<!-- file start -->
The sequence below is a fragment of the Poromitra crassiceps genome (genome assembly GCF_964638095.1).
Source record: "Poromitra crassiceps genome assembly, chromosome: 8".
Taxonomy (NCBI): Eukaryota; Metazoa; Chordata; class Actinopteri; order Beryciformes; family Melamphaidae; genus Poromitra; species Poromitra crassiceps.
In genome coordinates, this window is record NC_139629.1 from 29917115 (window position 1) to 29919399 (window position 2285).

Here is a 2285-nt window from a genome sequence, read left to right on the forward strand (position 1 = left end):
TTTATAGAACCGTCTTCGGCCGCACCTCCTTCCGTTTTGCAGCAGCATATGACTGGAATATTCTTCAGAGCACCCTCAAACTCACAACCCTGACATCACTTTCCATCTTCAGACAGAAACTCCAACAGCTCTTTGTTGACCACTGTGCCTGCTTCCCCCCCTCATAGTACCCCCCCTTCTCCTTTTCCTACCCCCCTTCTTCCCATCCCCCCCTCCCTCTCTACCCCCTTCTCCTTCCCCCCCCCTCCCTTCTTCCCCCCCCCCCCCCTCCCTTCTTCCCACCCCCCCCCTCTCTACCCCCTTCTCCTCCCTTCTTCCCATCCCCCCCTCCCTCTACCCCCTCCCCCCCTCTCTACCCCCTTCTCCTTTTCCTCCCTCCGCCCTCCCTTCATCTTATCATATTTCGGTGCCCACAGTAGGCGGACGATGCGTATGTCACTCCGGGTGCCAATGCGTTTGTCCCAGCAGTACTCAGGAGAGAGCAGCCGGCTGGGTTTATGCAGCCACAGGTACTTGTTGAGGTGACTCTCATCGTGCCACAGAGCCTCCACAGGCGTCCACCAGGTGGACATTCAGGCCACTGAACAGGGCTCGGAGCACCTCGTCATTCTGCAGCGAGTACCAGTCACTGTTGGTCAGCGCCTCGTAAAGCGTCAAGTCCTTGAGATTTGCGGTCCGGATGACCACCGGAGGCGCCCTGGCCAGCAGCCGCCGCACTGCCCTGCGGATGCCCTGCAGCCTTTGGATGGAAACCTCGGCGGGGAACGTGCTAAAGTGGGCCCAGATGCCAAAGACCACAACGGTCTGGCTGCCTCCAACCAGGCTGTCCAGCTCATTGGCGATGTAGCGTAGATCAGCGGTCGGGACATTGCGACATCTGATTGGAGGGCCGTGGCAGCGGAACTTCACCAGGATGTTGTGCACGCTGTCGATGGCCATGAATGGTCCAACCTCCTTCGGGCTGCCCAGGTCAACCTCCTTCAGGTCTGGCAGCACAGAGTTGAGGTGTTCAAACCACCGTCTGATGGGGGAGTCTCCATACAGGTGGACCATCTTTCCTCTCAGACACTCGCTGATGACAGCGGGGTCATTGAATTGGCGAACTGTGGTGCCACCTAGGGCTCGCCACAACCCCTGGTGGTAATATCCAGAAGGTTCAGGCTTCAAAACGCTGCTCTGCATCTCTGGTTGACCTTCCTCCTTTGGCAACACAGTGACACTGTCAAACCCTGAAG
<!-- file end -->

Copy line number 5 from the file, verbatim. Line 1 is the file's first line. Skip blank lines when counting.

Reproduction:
Here is a 2285-nt window from a genome sequence, read left to right on the forward strand (position 1 = left end):